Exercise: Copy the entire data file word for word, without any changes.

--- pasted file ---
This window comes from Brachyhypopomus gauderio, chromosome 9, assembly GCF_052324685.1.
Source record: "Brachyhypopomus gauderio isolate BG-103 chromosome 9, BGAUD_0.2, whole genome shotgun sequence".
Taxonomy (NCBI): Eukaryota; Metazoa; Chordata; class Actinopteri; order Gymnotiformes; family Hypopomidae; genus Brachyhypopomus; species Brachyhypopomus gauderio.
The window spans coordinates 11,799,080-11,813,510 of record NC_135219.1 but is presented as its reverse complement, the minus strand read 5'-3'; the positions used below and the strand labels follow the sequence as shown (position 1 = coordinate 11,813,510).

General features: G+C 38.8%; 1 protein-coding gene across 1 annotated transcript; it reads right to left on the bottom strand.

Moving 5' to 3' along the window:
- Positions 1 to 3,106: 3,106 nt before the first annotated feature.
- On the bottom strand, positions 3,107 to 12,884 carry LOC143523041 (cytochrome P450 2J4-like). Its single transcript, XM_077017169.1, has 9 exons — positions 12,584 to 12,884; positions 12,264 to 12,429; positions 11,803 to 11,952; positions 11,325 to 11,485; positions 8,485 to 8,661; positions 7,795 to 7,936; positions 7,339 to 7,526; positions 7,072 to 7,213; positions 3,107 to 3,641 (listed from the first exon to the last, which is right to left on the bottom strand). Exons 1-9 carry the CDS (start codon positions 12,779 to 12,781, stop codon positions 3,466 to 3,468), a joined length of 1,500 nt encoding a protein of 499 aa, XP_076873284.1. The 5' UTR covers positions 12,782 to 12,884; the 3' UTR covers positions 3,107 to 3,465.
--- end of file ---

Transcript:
This window comes from Brachyhypopomus gauderio, chromosome 9, assembly GCF_052324685.1.
Source record: "Brachyhypopomus gauderio isolate BG-103 chromosome 9, BGAUD_0.2, whole genome shotgun sequence".
Taxonomy (NCBI): Eukaryota; Metazoa; Chordata; class Actinopteri; order Gymnotiformes; family Hypopomidae; genus Brachyhypopomus; species Brachyhypopomus gauderio.
The window spans coordinates 11,799,080-11,813,510 of record NC_135219.1 but is presented as its reverse complement, the minus strand read 5'-3'; the positions used below and the strand labels follow the sequence as shown (position 1 = coordinate 11,813,510).

General features: G+C 38.8%; 1 protein-coding gene across 1 annotated transcript; it reads right to left on the bottom strand.

Moving 5' to 3' along the window:
- Positions 1 to 3,106: 3,106 nt before the first annotated feature.
- On the bottom strand, positions 3,107 to 12,884 carry LOC143523041 (cytochrome P450 2J4-like). Its single transcript, XM_077017169.1, has 9 exons — positions 12,584 to 12,884; positions 12,264 to 12,429; positions 11,803 to 11,952; positions 11,325 to 11,485; positions 8,485 to 8,661; positions 7,795 to 7,936; positions 7,339 to 7,526; positions 7,072 to 7,213; positions 3,107 to 3,641 (listed from the first exon to the last, which is right to left on the bottom strand). Exons 1-9 carry the CDS (start codon positions 12,779 to 12,781, stop codon positions 3,466 to 3,468), a joined length of 1,500 nt encoding a protein of 499 aa, XP_076873284.1. The 5' UTR covers positions 12,782 to 12,884; the 3' UTR covers positions 3,107 to 3,465.